CSUN Sociology major Will Garcia said he has never been to any free concerts himself, but has heard about many of them by passing by or through word of mouth. He once passed by L.A. Live and saw huge crowds of people for a concert as well as police to regulate the area. Garcia said having free concerts available would be beneficial to many students. “I know a lot of people like music and it would be a wonderful way for them to be able to get out of the house over summer,” he said.CSUN Psychology major Samantha Gari said she has attended a concert a couple years ago at Warner Center Park in Woodland Hills and the vibe was family-oriented, laid back, and relaxed. She said free summer concerts would be a good stress reliever for students after finishing exams.
“It would be a nice break from the hecticness of school life,” Gari said.Woodland Hills’ Warner Center Park concerts are held annually from June through September on Sundays. The series is called “Concerts on the Green” and starts around 6 p.m.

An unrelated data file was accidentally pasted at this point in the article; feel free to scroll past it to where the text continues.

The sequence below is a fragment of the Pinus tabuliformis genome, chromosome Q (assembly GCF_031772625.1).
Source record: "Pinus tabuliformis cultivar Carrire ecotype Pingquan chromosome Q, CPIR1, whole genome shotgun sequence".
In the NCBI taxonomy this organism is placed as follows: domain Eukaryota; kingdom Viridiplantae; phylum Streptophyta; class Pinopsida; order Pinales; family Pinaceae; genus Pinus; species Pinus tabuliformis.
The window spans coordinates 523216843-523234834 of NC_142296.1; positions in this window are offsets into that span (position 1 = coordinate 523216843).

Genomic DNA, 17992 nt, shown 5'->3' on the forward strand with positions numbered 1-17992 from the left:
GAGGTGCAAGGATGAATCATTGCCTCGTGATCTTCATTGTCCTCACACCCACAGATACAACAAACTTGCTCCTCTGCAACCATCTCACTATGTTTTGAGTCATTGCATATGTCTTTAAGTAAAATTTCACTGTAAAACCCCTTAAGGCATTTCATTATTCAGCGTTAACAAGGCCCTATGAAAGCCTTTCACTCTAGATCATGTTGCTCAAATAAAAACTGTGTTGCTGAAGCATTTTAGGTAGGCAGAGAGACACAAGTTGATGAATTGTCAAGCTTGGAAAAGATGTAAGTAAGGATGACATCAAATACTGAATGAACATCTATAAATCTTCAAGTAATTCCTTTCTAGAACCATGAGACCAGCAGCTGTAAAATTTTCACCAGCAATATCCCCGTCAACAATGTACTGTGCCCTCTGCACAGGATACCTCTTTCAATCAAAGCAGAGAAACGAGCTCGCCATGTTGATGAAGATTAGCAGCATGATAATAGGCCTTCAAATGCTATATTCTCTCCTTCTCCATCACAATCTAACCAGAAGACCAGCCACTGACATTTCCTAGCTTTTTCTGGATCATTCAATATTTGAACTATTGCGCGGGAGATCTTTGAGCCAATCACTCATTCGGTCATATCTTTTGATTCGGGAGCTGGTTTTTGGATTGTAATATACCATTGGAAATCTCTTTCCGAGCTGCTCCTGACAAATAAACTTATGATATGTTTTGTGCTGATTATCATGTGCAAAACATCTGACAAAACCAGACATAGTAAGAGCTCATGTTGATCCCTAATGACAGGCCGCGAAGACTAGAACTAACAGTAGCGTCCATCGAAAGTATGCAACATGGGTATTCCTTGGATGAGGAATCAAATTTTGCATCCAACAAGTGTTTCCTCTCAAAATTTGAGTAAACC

● Century Park in Century City holds the “Sound in Focus” series, which features a variety of musical performers and DJs
● The “Summer of Soul” takes place in UCLA’s Hammer Museum courtyard, showcasing four nights of concerts free to the public. The museum galleries also stay open later to accommodate visitors. The concerts are July 9, 16, 23, and 30 starting around 7:30 p.m. The Fowler Museum also holds free concerts on select dates.
● Manhattan Beach holds “Concerts in the Park” at the Polliwog Park every Sunday from July 10 to Sept. 4. There is a mixture of musical genres as well as food vendors.
● Playa Vista has free concerts in Concert Park and Central Park from June 14 to Aug. 16, featuring jazz, pop, Cuban, and covers of current hits. Food are stationed all around both parks.
● The “Grand Performances” in Downtown LA are held in the California Plaza where music such as electronic, jazz, Latin, Indie, hip-hop, and dance are performed